Single-varietal Wine or Blended Wine?
What to drink? A single-varietal wine or something blended? In any case, it’s hard to answer this question, but it was worth trying…
What is a single-varietal wine?
Single-varietal wine is made from a singular grape variety. Usually, a small percentage of other varieties are allowed in single-varietal wine. In Croatia, up to 15% of other varieties can be added for the wine to be labeled as a single-varietal.
I believe that single-varietals are wines that have a specific character with clearly defined organoleptic properties. They can be enhanced by aging on fine lees, in a proper barrel, or amphora. What wine lovers expect from these wines and appreciate are clear varietal characteristics, and preferably also recognizable terroir traits.
What are blended wines?
A blended wine uses at least two different grape varieties. These varieties can be blended in many ways, sometimes they are picked and fermented together, and sometimes they are blended in the cellar.
With blended (multi-varietal) wines a somewhat wider spectrum of aromas and flavors is expected. The reason behind it is that each grape in a blend gives its contribution to achieving a greater “splendor”. Every enologist pays attention to the ratio that can give the best results when using a stainless steel vat or a barrel. We tested some representatives of multi-varietal wines at our “White Blends” tasting:
A wine produced with organically grown grapes, a blend of Manzoni, Graševina, Chardonnay, and Sauvignon. The smell is seductive, which is also the main attribute of this wine thanks to grape varieties with a pronounced aromatic profile. It smells of yellow fruit, like apricot and pineapple. On the palate, it is harmonious and pleasant. The acidity is nicely balanced so that the residual sugar (semi-dry wine) is not too high. It’s a light to medium-bodied wine, pleasant and refreshing, with lower alcohol (12.5%).
This wine is among the best white blends in Croatia. The color is yellow-green, with pronounced floral and fruity aromas, of peach, almond, and apple. The balance is excellent. The mouthful is long, and the wine is creamy, dense, delicate, and harmonious. Maturing in oak barrels was done very precisely. The aging potential is at least 3 to 5 years, probably much more.
Grabovac Draga Riserva 2016
This winery is not on our radar, and that is a shame! Draga Riserva is a blend of Chardonnay, Pošip, Sauvignon Blanc, Viognier, and Žilavka. The wine is special thanks to the firmness and cremosity of Chardonnay, a hint of Mediterranean herbs from Pošip, the ripe fruitiness of Sauvignon, Viognier, with Žilavka giving a touch of the terroir. The color is golden-yellow; the wine is very complex, mature, rounded, and long-lasting in the mouth. It was aged in wood and has long aging potential. The name comes from the position of Vučja draga. This wine was sold out a long time ago, but we certainly recommend younger vintages!
Terlaner Cuvee 2019
This wine is a typical example of a good cuvée from South Tyrol. Alto Adige is known for Pinot Blanc, which is not so well known, and in this wine, its share is 60%. Chardonnay (30%) carries the structure of the wine, and the rest 10% is Sauvignon Blanc. Twenty percent of the wine was aged in wood and then blended with the rest from stainless steel vats. Straw-yellow color, quite dense, with vivid reflections, pronounced but not overwhelming aromas (ripe yellow and white fruit – apricot, pear, a bit of citrus), and intensity. Medium to full-bodied, with a pleasant, mineral aftertaste, this wine is enjoyable, with a lingering finish.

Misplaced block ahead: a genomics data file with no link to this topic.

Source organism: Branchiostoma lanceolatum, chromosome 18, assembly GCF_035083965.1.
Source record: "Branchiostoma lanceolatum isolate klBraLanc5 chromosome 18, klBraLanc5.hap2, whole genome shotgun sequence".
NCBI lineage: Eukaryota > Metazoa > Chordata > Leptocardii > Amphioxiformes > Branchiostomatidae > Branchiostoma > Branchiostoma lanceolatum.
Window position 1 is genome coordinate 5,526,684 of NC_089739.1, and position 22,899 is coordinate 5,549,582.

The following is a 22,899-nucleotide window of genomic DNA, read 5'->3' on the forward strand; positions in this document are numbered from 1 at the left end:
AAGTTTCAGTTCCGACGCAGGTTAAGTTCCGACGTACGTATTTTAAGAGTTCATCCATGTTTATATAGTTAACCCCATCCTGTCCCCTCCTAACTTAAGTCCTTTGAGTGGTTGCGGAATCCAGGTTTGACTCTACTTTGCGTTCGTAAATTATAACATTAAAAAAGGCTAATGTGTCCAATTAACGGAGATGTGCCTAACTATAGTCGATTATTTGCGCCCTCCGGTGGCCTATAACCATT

Domaine des Senéchaux, Famillie J-M Cazes, Châteauneuf-Du-Pape 2018
A representative of the Rhône blend made from Russanne, Clarette, Grenache Blanc and Bouboulent grapes. It ages in a combination of stainless steel and old oak barrels. Straw-yellow color, with aromas of apricot and melon, hints of pineapple. On the palate, it is structured and fresh, mineral, with some subtle bitterness. Medium to full-bodied, with a long aftertaste. This wine can last for another 4-5 years.
Ščurek Stara Brajda 2011
Everybody knows that the Brda region in Slovenia is among the best wine regions in the world. One of the most peculiar local characters is Stojan Ščurek, who always puts the uncompromised quality of his wines first. Stara Brajda from a Magnum bottle vintage 2011, unfortunately, no more available on the market, left a strong impression at our tasting. The biggest terroir impact and character comes from the Rebula grape. It is also the most highly esteemed local grape, with a share of 60% in the blend. Picolit amounts to 20%, and the rest is Pika, Glera, and Tržarka. The color ranges from golden-yellow to old gold. The wine is very dense, full of intense ripe aromas with some hints of honey, yellow flowers, and oriental spices (piquant). On the palate, it is full and ripe, mineral and well-balanced. It features cremosity, a lingering finish, and a surprisingly nice freshness. This wine is a heaven for our senses and we will remember it for a long time.
How to choose between blended and single-varietal wine?
Finally, it is important that the wine is drinkable to begin with, easily paired with food, affordable and that it has something special that intrigues us. We have listed some of our favorites, and hope you might like them, too.
What is your choice?